Pratitya, Pratītya: 5 definitions


Pratitya means something in Hinduism, Sanskrit. If you want to know the exact meaning, history, etymology or English translation of this term then check out the descriptions on this page. Add your comment or reference to a book if you want to contribute to this summary article.

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Sanskrit dictionary

Source: Cologne Digital Sanskrit Dictionaries: Edgerton Buddhist Hybrid Sanskrit Dictionary

Pratītya (प्रतीत्य).—ger., also used virtually as postpos. (derived from Sanskrit prati-i-; = Pali paṭicca), dependent on, based on: daśa bhūmayo buddhajñānaṃ pratītya prajñāyante Daśabhūmikasūtra 95.27; hetuṃ pratītya bhavaśūnya śruṇitva dharmā (or °māṃ) Lalitavistara 117.1 (verse; so read), hearing that the states- of-being are based on a cause and void of (real) existence; yatha muñja pratītya valvajaṃ rajju…vartitā Lalitavistara 176.7, cited Śikṣāsamuccaya 238.5 (verse; so read), as, on the basis of muñja or valvaja (grass), a rope is produced; cakṣuś ca pratītya rūpataḥ cakṣuvijñānaṃ Lalitavistara 176.17, cited Śikṣāsamuccaya 239.5 (verse); yatha tantri pratītya dāru ca…Lalitavistara 177.13, cited Śikṣāsamuccaya 241.1 (verse); hetuṃ pratītya imi saṃbhuta (= °bhūtāḥ) sarvadharmā Lalitavistara 419.9 (verse); skandhā (acc. pl.) pratītya samudeti hi duḥkham evaṃ Lalitavistara 419.13 (verse); upadhi (mss.) pratītya duḥkhasya saṃbhavo Mahāvastu ii.418.10; used abso- lutely, without object, in dependence (on something else): pratītya sarve imi bhāva utthitāḥ Saddharmapuṇḍarīka 191.12 (verse); pratītya dharmaṃ (read °mā?) pravicito (v.l. °tā, so read?) bo- dhisattvaḥ…Mahāvastu ii.346.3 (verse; but construction is not clear); dharmā (n. pl.) pratītya utpadyante (or °ti; so with mss.) Mahāvastu iii.66.6, 12; also in composition with a following or prec. word, as in pratītya-samutpāda, q.v., but in this and in some of the following pratītya could be under- stood as a separate word, as in the prec. cases, in de- pendence: hetu-pratītya-kuśalo Lalitavistara 125.2 (verse), wise in re- gard to (things that are) dependent on causes; anyonya- pratītya-hetutaḥ Lalitavistara 176.6 (verse); sāmagri-pratītyataś ca sā [Page374-a+ 71] vāca-mana-buddhi-vaśena niścarī Lalitavistara 177.9, cited Śikṣāsamuccaya 240.9 (verse), or perhaps understand sāmagri pratītya (a)taś ca°, depending on the totality, and hence by force of voice, mind, and consciousness, this (utterance) has gone forth; dharma (acc. pl.) pratītya-samutthita buddhvā Lalitavistara 308.13 (verse); pratītya-jātā (dharmā ime) Lalitavistara 340.3 (verse); pratītya-samudāgataṃ jagac chūnyaṃ Lalitavistara 375.11 (verse); pratītya-samutpannāṃ dharmām Mahāvastu iii.61.3; pratītyāva- tārobhayāntadṛṣṭisamatikramaṇa-cakraṃ Lalitavistara 423.2, the wheel that transcends the false view of two alternatives (see next passage) by penetration of (what exists) by depending (on other things, Tibetan rten ba la ḥjug śiṅ…); ubhayānta means, not the extreme types of behavior, violent asceticism and sensuality (see pratipad), but the notion of contrast between oneself and others, as is shown by Gaṇḍavyūha 469.9 ātmaparasaṃjñā-dṛṣṭi-vigatena pratītyāvatārajñānena; so also pratītyāvatārāviruddhaṃ (so read with 1 ms. for Lefm. °ddha-; Tib…mi ḥgal ba, and in a new, separate, phrase zhi ba = śāntaṃ) śāntaṃ Lalitavistara 423.11, unhindered thru penetration of… (as above), and calm. Cf. next.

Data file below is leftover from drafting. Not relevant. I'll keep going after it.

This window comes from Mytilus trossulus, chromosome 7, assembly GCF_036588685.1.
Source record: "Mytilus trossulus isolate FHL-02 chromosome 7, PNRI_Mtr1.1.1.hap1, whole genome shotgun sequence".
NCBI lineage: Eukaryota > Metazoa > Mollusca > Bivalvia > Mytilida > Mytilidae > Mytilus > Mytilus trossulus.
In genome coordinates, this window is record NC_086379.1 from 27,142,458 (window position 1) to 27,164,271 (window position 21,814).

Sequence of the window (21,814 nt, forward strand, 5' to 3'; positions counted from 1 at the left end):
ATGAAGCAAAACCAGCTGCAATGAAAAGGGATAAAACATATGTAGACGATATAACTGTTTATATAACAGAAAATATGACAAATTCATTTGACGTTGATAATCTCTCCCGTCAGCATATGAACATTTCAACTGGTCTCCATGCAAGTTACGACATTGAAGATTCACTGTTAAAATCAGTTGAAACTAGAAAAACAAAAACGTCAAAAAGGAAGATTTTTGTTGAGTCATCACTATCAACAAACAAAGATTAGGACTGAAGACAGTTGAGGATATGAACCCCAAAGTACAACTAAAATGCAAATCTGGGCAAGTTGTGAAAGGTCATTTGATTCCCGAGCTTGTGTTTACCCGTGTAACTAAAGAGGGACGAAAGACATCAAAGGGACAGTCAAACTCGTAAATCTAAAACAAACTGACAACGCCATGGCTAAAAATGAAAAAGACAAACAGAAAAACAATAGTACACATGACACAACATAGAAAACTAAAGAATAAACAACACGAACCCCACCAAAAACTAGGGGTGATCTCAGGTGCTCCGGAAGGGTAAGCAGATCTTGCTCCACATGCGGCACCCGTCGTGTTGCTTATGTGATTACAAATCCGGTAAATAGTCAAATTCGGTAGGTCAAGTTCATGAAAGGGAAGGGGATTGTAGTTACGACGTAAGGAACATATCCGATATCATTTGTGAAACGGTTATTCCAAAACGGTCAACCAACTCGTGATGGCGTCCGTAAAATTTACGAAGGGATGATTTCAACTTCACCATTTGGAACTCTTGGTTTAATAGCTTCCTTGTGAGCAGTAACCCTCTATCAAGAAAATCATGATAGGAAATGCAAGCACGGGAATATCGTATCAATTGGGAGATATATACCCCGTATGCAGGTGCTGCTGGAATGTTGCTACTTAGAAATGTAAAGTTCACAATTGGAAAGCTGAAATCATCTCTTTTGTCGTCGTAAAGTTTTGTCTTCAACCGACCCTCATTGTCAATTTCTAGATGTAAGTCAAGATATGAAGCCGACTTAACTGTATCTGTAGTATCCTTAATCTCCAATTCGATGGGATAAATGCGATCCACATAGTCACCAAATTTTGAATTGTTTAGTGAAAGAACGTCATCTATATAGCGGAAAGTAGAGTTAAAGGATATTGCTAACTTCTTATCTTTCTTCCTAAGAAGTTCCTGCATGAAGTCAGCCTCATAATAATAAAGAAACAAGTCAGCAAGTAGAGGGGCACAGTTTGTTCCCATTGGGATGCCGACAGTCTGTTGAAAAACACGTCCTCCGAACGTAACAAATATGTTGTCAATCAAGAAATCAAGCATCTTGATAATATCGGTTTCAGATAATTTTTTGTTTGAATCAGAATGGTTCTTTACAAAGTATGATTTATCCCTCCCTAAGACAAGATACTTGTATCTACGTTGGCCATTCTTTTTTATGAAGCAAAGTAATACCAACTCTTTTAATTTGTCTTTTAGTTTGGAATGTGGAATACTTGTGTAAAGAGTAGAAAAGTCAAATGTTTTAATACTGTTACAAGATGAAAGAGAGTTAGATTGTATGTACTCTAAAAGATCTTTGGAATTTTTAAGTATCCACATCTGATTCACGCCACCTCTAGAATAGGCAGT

Source: Cologne Digital Sanskrit Dictionaries: Monier-Williams Sanskrit-English Dictionary

1) Pratītya (प्रतीत्य):—[from pratī] n. confirmation, experiment, [Ṛg-veda vii, 68, 6]

2) [v.s. ...] comfort, consolation, [ib. iv, 5,14] (others mfn. to be acknowledged or recognized)

Source: DDSA: Paia-sadda-mahannavo; a comprehensive Prakrit Hindi dictionary (S)

Pratītya (प्रतीत्य) in the Sanskrit language is related to the Prakrit word: Paḍucca.

[Sanskrit to German]

Pratitya in German

context information

Sanskrit, also spelled संस्कृतम् (saṃskṛtam), is an ancient language of India commonly seen as the grandmother of the Indo-European language family (even English!). Closely allied with Prakrit and Pali, Sanskrit is more exhaustive in both grammar and terms and has the most extensive collection of literature in the world, greatly surpassing its sister-languages Greek and Latin.

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